If you wanted a regular review I guess I could stop there, since you’d be better off playing it without any further spoilers! It’s absolutely worth it to download the demo first, because it’s actually a standalone short game made in the spirit of the full game. Both are available on Steam: the demo for free, and the main game for $12 for a limited time (or $15 later).
Developer: Galactic Cafe | Released: Oct 2013
Available on: PC (Steam) | Time Played: 4 hours
But the end is never the end, so here we go.
The Stanley Parable is a game that invites reviewers to ape its narrative style in the process of critiquing it. It’s sadly a malady that has befallen many of us. I played the game for about four hours so now everything I do in the real world is narrated by a sarcastic Brit. AJ sat on her bed wearing flannels, and wrote a review of The Stanley Parable. Then AJ expanded that review into a secondary essay about the game’s thesis.
This bit (AJ warned the readers, out of a common courtesy) probably should have a spoiler warning header. It doesn’t spoil too much really, but warning written anyway. I invite your conversation, before or after you may or may not have played The Stanley Parable (HD, or the original mod).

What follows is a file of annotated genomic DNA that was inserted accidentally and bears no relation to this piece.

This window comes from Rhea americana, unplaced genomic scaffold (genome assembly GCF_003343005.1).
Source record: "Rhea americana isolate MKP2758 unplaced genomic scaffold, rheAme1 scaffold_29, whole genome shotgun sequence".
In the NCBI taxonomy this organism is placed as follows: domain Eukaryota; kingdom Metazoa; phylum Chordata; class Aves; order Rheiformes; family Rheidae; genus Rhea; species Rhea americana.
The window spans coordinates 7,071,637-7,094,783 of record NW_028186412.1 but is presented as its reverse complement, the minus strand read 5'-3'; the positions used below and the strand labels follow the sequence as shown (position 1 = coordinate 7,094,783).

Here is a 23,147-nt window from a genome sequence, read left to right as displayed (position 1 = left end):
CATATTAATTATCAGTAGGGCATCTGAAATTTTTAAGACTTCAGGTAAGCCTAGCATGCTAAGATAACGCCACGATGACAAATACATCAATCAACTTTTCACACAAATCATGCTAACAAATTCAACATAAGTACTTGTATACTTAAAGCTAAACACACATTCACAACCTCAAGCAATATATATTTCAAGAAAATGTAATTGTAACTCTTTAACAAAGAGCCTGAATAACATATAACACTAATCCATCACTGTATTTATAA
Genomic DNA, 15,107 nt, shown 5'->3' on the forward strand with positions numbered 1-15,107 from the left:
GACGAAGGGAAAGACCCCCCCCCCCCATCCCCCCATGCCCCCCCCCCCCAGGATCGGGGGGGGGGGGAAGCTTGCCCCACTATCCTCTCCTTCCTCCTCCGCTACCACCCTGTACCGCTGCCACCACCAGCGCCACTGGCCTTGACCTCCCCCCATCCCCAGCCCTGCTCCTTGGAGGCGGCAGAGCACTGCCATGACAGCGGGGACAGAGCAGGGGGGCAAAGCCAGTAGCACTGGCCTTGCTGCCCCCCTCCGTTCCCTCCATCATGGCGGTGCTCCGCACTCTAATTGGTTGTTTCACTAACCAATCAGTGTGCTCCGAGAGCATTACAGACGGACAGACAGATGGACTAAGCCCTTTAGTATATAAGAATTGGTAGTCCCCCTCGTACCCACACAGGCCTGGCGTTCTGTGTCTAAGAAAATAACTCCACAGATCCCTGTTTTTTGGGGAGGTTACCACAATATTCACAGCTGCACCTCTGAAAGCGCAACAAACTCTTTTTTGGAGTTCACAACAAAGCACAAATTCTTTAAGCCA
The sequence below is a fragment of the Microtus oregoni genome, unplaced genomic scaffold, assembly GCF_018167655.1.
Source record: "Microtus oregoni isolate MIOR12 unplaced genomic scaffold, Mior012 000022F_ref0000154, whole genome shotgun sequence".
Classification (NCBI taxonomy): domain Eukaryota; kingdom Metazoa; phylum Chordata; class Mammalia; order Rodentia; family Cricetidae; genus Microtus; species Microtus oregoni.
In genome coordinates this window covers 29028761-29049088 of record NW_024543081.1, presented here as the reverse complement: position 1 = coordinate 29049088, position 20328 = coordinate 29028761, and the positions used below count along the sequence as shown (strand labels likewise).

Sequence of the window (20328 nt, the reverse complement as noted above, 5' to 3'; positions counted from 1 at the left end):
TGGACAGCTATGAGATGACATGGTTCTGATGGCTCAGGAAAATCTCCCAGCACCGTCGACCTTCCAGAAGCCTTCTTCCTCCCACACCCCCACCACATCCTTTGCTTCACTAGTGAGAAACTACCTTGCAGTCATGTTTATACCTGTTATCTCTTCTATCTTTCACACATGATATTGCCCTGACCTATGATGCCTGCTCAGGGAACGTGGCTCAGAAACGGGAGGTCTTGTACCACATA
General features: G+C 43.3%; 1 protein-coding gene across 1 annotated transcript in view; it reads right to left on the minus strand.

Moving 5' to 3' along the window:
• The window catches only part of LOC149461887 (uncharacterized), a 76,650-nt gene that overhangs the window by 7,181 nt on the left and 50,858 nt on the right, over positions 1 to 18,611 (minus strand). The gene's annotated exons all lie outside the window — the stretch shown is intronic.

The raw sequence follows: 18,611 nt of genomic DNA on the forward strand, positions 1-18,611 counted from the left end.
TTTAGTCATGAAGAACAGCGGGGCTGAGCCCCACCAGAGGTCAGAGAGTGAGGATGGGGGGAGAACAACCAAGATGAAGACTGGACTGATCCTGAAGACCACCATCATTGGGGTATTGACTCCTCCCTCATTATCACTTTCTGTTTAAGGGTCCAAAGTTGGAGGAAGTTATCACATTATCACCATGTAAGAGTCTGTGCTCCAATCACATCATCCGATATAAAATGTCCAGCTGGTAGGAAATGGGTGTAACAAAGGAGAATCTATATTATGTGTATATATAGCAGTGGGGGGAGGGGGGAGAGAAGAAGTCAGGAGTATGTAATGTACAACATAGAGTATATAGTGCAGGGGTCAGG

It’s kind of strange how fast the concept of “choice in games” has advanced, to the point where we’re already sarcastic about it enough to be totally over it. We’ve already hit the deconstructionist phase of choice in games. I’m wondering if the average person consuming The Stanley Parable really feels as if they’re part of this conversation, or if they’re just coming along for the mindfuck. When The Stanley Parable was a mod, the idea of mocking choice in games was fresh. Then this year we had Saints Row IV with its “Cure Cancer/Feed the Hungry” moral choice right after the tutorial. If I had to guess at what the moral of The Stanley Parable is, it seems to be saying that branching narratives are kind of ridiculous. Since an author still has to touch every side of the branch, every outcome is already pre-ordained, and the choices aren’t necessarily very real in the first place. Therefore, absurdity; we take actions, but those actions are meaningless.
I understand the point but yet I think I part ways with it on some level. It’s hard to offer a real choice in games, but the illusion of choice can still be important. The internet and GameFAQs and our culture of oversharing have made it very hard to do this for a large audience, however. The Stanley Parable embraces the way the internet currently shares content to good effect, and, apparently to great success on its part from a financial standpoint. So I can’t say its approach is wrong, but I lament this idea of choice being a thing of the past. We never quite figured it out, but we’re already playing funeral dirges for choice in games. Too soon?